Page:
In 2015, I started a project called
http.hugo, which was a just a simple plugin for Caddy, a really fast web server built with Go with automatic HTTPS. At the time, the plugin was exclusive for Caddy and it provided a simple UI to edit your files in the server, rebuild the website and so on. They were just simple features.
In 2015, I started a project called
Unfortunately, I just closed the biggest repository I’ve haver maintained (6.3k stars). It’s time to say goodbye to File Browser, which I started in 2015. It’s been over half an year looking for maintainers and no one showed up. It is archived. https://github.com/filebrowser/filebrowser/issues/532
Love the #opensource community!! Just received a Japanese translation for File Manager! https://github.com/hacdias/filemanager/pull/200
Again, this was more of a community focused talk which, as of now, are the most interesting for me. Here are some key aspects of Isaac’s talk: Encourage new interactions to be positive. Turn negative interactions into positives. Programmers need soft skills too. Be empathetic. Sometimes it’s better to talk about something privately. Be careful of what you write because you are what you write. IRL ≠ text.
talk: https://vimeo.com/77289729 On this talk by the creator on NPM, Isaac Schlueter, he focus on the leadership in the open source communities. Some key points: Being persistent is important. Great leaders come up through natural growth and communication with community. If something goes wrong: think about what to do in the future to avoid the same problem; and own and take responsibility for it. Leadership involves making constant improvements and corrections over time. When thinking about something, don’t look at your past self, look at the present. Don’t care about looking foolish. It will happen. Help the others. “Empathy is a core engineering value”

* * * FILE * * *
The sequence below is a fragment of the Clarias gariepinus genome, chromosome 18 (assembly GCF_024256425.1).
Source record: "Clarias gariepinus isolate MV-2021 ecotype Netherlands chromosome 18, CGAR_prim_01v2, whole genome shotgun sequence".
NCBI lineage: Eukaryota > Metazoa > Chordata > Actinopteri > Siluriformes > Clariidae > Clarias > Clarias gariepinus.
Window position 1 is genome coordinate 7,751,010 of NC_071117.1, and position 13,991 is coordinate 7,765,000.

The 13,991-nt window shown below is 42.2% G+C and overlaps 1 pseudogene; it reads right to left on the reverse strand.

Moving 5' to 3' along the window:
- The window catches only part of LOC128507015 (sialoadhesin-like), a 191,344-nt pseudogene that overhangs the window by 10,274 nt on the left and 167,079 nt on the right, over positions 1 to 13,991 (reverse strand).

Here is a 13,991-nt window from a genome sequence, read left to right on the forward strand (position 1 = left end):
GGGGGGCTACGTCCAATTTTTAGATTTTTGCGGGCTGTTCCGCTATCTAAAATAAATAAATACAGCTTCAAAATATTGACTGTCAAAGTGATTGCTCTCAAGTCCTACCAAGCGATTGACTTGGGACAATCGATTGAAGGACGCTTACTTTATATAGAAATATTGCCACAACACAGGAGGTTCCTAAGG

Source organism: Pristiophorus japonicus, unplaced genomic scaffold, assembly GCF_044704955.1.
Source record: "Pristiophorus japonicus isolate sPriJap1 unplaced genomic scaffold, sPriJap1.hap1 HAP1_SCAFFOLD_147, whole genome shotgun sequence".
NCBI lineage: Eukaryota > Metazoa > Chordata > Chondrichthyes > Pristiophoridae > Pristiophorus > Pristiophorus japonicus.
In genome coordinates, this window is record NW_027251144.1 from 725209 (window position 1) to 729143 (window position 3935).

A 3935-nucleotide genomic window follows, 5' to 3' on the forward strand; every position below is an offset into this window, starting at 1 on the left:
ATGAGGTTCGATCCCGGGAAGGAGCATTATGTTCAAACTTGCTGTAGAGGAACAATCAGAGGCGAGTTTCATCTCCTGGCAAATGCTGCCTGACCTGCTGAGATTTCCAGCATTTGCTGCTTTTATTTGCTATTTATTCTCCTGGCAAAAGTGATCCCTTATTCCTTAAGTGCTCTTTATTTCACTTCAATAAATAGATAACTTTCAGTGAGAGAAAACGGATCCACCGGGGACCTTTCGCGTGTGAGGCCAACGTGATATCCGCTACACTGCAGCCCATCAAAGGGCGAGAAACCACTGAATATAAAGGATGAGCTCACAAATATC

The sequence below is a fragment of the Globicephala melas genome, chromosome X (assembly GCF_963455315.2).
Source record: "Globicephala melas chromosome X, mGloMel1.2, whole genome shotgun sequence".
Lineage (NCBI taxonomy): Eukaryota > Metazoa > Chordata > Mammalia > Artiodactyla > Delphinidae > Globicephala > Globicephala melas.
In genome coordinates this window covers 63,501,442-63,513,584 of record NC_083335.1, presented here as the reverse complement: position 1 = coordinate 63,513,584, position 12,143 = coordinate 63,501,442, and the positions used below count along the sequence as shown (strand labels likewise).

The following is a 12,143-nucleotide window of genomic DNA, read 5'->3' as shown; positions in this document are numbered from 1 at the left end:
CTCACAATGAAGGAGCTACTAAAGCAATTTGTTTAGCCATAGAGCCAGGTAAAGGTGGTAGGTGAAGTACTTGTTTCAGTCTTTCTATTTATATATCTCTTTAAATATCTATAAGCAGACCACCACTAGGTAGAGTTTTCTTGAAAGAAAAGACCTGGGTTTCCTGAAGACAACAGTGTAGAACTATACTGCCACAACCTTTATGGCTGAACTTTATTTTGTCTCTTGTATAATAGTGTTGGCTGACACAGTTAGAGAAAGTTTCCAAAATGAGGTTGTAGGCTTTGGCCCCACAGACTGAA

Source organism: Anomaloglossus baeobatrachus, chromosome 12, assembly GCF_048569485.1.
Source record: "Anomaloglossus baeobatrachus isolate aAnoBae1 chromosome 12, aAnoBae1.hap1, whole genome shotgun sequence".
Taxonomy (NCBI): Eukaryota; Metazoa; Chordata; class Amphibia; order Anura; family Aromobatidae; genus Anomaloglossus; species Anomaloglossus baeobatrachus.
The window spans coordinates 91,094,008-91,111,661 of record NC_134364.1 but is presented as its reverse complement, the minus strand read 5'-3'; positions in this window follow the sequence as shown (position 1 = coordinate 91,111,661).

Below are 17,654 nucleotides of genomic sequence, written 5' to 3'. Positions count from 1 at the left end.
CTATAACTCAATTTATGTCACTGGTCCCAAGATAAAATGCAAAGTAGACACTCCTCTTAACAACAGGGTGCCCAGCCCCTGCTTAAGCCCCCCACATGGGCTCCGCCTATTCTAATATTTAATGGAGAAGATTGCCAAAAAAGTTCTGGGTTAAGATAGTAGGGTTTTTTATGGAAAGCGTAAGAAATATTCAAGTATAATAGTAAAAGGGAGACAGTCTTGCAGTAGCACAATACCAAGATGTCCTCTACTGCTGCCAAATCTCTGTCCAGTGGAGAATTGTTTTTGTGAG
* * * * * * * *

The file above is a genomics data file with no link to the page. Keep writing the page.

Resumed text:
This talk was a bit different from the previous ones in terms of content. Jan focused more on the political and business side of open-source and what should we do to improve society. Some key aspects: Build more web apps instead of platform-specific ones. Government/public money should be invested on more open source projects, such as Wikipedia, which are accessible to everyone. Use both politics and business to make the world better with open source. One interesting question he made was: ‘why do we all have to pay for our own internet if we could have a more powerful shared internet node paid by all of us?’. I actually think that would be an interesting idea. Internet could be free or, if not, accessible everywhere and paid through taxes. But that would need a good government and good system to make it all work well I think.
Due to the name of this talk, I was thinking Mikeal was going to talk more about the community itself, good parts, bad parts, issues and solutions, but he didn’t. He talked about the Node.js community and the topics were kind of random in my opinion: from the streams and the fact that Node implemented quite a good interface to cryptocurrency and other. He also mentioned GitHub and the fact that open sourcing was much harder before it.
This talk is mainly about how to work and do open source. Some key aspects Charlie mentioned: You need to market your work because open source doesn’t market itself. Pay attention to people around you. Don’t take too much time to respond to an issue or PR. People feel ignored. Communication is key. Don’t be mean. Only do open source if you really like it and have time to spend to care. Your team should be like a distributed graph structure.